This article tells us how 16 different companies are bidding over the screen rights to a N.Y. Times kidnapping revenge article.

What I don't understand is what kind of rights they are trying to get. Surely anybody can write their own story about a lady who is running a private investigation in order to get her daughter's kidnappers in jail. Are they paying for the right to put in the caption "based on a true story by N.Y. Times"? Or is it to use the actual person's name (and in that case, why is N.Y. Times receiving the money)? I would assume they want to keep parts of the plot, but again, why is N.Y. Times receiving the money for something they didn't invent?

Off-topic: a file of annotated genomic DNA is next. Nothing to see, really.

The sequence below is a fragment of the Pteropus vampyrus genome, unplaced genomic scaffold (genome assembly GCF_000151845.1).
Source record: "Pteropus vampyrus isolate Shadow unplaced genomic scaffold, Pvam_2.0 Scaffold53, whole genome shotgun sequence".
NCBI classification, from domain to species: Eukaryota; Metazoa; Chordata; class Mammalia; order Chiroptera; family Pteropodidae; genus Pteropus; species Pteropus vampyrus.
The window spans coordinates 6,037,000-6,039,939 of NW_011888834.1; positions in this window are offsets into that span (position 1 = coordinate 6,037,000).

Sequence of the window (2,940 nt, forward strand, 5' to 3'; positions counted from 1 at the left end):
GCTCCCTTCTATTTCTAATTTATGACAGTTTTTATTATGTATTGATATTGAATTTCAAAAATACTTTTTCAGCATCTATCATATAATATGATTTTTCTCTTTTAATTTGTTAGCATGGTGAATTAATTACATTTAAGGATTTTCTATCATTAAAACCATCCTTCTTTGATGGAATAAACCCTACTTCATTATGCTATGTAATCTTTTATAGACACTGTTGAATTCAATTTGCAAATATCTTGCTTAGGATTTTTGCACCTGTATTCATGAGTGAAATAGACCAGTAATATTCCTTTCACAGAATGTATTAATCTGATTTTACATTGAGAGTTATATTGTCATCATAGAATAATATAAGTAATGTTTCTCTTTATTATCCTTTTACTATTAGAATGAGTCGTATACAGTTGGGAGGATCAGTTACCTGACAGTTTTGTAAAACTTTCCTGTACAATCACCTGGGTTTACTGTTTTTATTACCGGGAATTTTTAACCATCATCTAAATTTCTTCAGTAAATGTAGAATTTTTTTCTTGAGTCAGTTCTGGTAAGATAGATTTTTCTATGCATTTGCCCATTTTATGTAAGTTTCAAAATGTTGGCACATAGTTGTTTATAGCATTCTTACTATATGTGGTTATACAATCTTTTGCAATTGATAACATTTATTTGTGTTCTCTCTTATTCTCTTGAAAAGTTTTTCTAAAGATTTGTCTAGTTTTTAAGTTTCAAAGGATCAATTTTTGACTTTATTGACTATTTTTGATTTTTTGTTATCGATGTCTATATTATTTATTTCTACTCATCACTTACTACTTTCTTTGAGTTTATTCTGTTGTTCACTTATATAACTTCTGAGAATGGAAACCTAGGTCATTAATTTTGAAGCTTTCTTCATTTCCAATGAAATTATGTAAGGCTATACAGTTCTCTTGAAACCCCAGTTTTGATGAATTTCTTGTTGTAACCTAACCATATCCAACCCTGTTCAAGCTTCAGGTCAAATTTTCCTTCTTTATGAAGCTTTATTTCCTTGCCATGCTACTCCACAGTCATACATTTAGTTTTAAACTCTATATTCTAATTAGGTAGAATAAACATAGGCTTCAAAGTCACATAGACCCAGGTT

Or do they plan to actually use the article's text verbatim in the movie? In my experience, movies based on a true story nevertheless deviate quite significantly from the hard facts, so I find that hard to believe.

1 Answer 1


The right in question would be the right to create a derivative work based on the story. Since this is a news story, it is presumably based on fact. Anyone may base a work (non-fiction book, novel, film, play etc) on a set of factual events, and there is no need to pay anyone for permission to do so. But the text of a particular news story is protected by copyright, and may not be used without permission (except to the limited extent permitted by fair use or fair dealing). This might include quoting the news story, or using its organization of the facts.

It is more common to see movie studios bidding for the screen rights to a work of fiction. There the detailed events are the original creation of the author(s) and if used without permission, the result is likely to be held a derivative work and thus a copyright infringement, depending on the exact facts of the case.

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